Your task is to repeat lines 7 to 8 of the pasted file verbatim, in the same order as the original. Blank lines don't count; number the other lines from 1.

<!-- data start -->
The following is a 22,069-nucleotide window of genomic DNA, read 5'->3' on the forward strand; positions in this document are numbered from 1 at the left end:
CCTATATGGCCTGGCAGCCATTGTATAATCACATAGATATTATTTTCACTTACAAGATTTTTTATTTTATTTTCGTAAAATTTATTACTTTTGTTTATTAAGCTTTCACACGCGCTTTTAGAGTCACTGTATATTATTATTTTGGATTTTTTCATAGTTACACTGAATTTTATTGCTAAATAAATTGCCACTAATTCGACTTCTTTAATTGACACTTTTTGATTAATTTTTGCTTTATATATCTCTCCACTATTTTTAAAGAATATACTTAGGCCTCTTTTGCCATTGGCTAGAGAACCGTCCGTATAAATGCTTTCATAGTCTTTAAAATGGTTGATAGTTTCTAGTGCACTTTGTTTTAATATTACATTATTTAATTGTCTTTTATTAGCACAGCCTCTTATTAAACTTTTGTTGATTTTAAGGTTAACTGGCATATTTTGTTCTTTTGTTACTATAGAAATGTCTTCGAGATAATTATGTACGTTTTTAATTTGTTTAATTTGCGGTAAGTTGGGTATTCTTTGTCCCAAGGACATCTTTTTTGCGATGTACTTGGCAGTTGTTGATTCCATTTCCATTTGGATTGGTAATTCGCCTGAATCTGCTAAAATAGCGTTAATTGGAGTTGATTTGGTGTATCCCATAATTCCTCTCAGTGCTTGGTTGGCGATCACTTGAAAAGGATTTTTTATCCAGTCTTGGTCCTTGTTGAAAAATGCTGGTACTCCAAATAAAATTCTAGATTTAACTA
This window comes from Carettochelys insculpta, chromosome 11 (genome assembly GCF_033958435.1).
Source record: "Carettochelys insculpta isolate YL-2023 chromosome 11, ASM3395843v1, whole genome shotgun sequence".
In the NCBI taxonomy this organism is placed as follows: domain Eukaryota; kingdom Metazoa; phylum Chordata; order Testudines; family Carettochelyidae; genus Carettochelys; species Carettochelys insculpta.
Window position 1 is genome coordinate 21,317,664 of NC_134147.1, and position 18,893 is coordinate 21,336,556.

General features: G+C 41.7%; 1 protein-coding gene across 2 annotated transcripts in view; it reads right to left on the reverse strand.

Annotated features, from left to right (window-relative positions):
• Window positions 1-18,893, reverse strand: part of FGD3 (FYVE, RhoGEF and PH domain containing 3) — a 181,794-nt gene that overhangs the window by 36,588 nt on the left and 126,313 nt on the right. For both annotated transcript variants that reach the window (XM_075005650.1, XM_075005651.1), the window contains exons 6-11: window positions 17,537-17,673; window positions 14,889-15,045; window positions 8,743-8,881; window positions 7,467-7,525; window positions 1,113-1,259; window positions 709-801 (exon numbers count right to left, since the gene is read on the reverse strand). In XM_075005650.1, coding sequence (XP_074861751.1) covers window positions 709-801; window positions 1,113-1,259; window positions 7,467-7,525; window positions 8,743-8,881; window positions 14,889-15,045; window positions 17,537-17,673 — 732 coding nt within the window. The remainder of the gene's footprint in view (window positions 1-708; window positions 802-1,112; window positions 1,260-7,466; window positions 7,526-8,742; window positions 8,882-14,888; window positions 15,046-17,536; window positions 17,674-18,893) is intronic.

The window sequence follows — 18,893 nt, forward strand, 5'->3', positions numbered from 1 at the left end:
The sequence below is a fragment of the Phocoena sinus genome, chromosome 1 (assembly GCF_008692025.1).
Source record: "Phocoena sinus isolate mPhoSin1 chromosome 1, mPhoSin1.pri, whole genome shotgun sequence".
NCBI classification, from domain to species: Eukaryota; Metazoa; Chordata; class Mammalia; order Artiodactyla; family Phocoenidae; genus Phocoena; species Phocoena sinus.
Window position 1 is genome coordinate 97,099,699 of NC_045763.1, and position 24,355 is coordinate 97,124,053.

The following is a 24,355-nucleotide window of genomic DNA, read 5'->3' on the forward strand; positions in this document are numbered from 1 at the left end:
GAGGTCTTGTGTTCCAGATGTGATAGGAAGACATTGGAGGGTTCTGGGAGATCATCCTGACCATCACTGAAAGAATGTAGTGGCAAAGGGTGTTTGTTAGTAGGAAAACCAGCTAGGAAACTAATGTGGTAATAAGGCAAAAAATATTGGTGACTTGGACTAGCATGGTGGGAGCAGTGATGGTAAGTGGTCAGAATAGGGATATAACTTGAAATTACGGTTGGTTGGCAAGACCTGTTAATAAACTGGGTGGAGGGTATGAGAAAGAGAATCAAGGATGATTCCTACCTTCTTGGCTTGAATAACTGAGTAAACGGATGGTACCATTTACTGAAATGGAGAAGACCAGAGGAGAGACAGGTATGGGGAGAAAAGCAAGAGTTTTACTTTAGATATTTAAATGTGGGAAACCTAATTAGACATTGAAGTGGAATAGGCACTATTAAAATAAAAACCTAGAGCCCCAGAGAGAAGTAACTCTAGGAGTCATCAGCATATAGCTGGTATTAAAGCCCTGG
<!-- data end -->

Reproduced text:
General features: G+C 41.7%; 1 protein-coding gene across 2 annotated transcripts in view; it reads right to left on the reverse strand.

Annotated features, from left to right (window-relative positions):